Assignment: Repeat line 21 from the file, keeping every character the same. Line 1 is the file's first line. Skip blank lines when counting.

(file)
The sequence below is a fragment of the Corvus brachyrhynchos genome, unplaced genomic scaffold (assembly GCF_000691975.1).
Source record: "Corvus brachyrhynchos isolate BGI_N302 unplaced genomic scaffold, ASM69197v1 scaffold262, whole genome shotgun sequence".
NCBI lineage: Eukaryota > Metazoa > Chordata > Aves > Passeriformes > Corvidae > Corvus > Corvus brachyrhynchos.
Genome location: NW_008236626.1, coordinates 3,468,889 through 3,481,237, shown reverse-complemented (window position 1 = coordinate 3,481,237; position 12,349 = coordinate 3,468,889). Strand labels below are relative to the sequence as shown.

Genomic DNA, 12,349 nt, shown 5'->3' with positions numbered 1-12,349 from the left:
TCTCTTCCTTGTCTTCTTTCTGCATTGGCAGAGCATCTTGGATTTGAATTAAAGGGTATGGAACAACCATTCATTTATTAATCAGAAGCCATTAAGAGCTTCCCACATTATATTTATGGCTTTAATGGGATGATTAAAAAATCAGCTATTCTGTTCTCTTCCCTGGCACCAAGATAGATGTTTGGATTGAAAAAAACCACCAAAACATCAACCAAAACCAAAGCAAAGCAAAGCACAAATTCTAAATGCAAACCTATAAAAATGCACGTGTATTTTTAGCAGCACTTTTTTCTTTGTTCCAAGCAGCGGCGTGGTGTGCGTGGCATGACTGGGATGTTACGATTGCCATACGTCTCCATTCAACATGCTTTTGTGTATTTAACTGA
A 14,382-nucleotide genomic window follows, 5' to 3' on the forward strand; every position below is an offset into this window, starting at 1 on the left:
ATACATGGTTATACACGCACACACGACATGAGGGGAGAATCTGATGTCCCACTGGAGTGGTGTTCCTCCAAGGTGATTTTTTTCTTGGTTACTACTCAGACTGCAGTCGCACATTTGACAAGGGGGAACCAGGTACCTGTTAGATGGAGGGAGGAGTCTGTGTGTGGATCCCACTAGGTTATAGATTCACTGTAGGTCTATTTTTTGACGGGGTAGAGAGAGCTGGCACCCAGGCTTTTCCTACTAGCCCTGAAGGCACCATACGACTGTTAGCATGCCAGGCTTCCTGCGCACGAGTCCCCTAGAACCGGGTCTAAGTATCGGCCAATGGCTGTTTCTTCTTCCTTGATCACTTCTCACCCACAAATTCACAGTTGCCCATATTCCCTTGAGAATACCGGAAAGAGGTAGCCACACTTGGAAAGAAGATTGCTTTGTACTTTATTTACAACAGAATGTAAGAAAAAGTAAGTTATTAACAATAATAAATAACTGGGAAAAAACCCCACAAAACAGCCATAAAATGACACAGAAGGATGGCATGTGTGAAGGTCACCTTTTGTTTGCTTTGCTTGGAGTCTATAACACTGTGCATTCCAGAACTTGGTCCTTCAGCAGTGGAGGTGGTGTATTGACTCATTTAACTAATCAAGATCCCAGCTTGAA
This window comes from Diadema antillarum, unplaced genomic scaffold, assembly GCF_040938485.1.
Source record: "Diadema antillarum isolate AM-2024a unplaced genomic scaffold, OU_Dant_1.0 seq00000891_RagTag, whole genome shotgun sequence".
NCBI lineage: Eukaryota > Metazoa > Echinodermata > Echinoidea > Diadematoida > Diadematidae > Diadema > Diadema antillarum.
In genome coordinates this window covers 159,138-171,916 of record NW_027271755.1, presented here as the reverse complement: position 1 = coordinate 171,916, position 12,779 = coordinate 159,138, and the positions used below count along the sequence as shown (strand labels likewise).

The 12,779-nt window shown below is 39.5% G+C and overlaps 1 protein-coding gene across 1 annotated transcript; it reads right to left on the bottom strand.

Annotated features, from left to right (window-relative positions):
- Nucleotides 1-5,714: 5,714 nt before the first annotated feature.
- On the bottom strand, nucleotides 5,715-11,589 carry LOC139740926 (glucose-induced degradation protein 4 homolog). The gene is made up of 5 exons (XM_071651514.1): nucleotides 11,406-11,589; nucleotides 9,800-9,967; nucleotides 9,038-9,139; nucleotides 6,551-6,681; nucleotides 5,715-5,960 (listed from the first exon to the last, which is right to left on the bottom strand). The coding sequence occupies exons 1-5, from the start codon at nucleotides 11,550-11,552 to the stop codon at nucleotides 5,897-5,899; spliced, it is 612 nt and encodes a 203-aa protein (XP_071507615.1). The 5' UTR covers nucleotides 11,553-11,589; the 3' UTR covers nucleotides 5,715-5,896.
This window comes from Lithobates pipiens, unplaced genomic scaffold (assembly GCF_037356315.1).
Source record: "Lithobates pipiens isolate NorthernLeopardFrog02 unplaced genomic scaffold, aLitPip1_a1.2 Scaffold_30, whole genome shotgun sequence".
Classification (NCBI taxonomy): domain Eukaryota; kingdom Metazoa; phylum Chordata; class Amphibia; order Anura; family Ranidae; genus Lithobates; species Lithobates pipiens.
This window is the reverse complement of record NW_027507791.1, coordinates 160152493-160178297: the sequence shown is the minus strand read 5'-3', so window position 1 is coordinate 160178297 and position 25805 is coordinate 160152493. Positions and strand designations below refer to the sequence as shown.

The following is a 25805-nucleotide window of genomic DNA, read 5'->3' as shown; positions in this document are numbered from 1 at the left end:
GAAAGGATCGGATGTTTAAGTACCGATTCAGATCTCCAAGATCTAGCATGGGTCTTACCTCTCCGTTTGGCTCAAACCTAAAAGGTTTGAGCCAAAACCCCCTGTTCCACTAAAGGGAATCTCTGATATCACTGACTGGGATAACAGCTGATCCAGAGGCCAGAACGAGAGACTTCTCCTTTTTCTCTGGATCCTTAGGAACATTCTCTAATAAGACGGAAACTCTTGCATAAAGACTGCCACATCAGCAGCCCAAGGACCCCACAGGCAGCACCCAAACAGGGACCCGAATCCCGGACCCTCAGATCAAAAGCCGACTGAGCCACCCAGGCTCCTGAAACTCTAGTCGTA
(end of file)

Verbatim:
The following is a 25805-nucleotide window of genomic DNA, read 5'->3' as shown; positions in this document are numbered from 1 at the left end: